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Looking Back at ‘Skinny Bitch,’ the Bestselling 2005 Diet Book, in 2023

Few genres of literature so clearly communicate the anxieties of their epoch like diet books, a form that combines science-flavored woo with instructions on how to become a living embodiment of a society’s values and aspirations. In this new SELF series, JP Brammer will be revisiting popular diet books and unpacking what they tell us about a particular time in American culture. For his debut installment, he’s tackling Skinny Bitch, a vegan manifesto masquerading as a weight-loss manual.

The year is 2005. Our great country has been beset by calamities. The Iraq War is in full swing under President George W. Bush. Hurricane Katrina has devastated much of the Gulf Coast. Maroon 5. Facing debacle after debacle, a weary, traumatized nation has but one thing on its mind: becoming a skinny bitch.

I was a mere child the year Skinny Bitch, a “no-nonsense, tough-love guide for savvy girls who want to stop eating crap and start looking fabulous” was published. But I was already an aspiring cultural commentator, regularly watching America’s Next Top Model, Project Runway, and Fashion Police, among other classic staples of television, while offering searing insights to my mom on our couch. I did not have friends and we lived on a ranch.

This is all to say that I am a student of the cartoonish made-for-TV cruelty of early-to-mid 2000s pop culture ephemera, an era defined by Tyra Banks performing Jigsaw-esque torture scenarios on aspiring models. Yes, with the United States facing threats both within and without, our tastemakers decided to focus on body aesthetics or, more specifically, on pursuing a brutal thinness that all but demanded asceticism from its adherents. The diet books of the time reflect this.

Written by former models Rory Freedman and Kim Barnouin, Skinny Bitch is a slim, bitchy volume that promises to bully you into being thin. Despite lackluster initial sales, it eventually became a bestseller in England and then in the US in 2007, after Victoria Beckham was spotted carrying it in Los Angeles. Reading it now, it’s easy to see why: It captures its time in amber, perfectly encapsulating the goal set for women in that era. In 2005, the aspirational woman was fun, flirty, fashionable, and, above all, skinny.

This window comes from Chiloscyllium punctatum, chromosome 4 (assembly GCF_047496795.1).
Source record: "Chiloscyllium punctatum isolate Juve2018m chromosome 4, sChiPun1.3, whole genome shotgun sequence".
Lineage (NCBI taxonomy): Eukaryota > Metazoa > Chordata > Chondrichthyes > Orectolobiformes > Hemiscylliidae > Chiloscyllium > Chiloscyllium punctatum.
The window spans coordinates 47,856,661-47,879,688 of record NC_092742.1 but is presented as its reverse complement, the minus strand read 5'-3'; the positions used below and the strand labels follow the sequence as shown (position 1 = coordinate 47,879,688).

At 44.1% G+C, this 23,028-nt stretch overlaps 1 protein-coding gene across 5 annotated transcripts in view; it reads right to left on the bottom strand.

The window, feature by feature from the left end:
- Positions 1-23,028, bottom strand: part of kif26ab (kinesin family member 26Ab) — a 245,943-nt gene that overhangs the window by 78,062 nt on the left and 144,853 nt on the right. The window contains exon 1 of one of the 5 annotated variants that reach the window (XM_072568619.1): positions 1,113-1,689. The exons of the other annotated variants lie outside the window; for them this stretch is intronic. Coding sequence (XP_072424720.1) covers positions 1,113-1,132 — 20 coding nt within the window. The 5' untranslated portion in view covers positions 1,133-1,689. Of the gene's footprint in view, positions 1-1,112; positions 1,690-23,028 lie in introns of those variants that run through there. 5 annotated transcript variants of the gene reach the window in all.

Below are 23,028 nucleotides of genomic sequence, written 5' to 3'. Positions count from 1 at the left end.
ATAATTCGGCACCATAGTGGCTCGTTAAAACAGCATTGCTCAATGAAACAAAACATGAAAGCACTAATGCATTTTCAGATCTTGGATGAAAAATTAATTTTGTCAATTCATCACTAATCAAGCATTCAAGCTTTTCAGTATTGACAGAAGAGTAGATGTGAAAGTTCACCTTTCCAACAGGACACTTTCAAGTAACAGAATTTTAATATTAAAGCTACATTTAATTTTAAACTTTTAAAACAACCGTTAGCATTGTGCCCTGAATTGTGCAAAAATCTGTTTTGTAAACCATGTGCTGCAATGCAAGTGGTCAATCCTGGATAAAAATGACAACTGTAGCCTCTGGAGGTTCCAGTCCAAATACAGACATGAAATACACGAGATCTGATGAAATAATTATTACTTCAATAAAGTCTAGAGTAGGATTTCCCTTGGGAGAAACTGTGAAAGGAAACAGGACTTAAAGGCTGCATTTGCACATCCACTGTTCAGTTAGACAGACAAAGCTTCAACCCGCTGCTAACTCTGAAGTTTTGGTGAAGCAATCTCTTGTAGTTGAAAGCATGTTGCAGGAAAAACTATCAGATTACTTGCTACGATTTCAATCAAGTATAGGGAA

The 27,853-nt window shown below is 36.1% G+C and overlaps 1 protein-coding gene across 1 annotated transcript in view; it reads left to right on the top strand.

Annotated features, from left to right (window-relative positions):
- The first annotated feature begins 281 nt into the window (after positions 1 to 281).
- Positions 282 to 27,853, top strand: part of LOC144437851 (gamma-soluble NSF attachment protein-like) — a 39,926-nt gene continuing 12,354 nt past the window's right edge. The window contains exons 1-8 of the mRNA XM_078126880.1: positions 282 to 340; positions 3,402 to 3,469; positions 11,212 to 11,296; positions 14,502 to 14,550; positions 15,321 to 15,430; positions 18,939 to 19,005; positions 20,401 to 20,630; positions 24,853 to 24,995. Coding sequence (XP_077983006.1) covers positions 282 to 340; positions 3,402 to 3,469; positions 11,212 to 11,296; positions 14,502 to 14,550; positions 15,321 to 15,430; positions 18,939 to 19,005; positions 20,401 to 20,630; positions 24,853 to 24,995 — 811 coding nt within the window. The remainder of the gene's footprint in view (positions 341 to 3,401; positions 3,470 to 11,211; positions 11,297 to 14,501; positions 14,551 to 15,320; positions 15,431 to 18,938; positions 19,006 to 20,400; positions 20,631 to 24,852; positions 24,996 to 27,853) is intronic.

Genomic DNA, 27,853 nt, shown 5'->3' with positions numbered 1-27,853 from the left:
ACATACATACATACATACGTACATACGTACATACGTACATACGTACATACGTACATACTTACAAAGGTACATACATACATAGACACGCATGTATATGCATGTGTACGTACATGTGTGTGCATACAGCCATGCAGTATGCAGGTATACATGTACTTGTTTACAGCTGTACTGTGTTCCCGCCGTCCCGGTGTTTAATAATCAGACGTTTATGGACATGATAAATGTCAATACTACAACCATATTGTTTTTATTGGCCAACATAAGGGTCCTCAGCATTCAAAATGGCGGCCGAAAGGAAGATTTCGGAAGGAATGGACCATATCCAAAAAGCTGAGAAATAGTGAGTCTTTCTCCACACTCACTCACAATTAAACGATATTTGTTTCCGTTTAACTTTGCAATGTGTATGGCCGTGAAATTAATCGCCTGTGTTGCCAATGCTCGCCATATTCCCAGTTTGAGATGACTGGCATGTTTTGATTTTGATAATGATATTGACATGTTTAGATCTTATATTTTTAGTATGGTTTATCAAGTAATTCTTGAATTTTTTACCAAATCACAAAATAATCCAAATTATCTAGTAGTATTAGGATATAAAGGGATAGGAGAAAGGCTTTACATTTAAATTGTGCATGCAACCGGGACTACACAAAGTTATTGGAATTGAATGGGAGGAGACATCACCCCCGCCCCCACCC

She was also unabashedly mean. If the 2010s were dominated by “le epic bacon” humor and BuzzFeed-esque “so I did a thing” voice, then Skinny Bitch captures the voice of the mid-2000s, which sounds like a drill sergeant wearing Juicy Couture screaming at you to go ahead and jump off a cliff because you put dressing on your salad. (Indeed, that is the entire concept of The Biggest Loser, a show that came out around the same time.)

But Skinny Bitch is not a television show. It has been granted the freedom of imagination that the blank page provides, meaning it can be as utterly ridiculous as it wants to be. And, make no mistake, it wants to be. This book all but accuses fat people of being the Taliban. The only road to redemption, it says, is veganism, because this whole affair is really about promoting the vegan lifestyle. Weirdly, though, it doesn’t say that upfront. Rather, it slowly cuts everything out of your kitchen that isn’t vegan, including coffee, meat, cheese, and even aspirin. Aside from “vegan cookies” and “vegan pizza,” the word vegan is not uttered as an identity until chapter six. For all its bluster, Skinny Bitch is on a covert mission.

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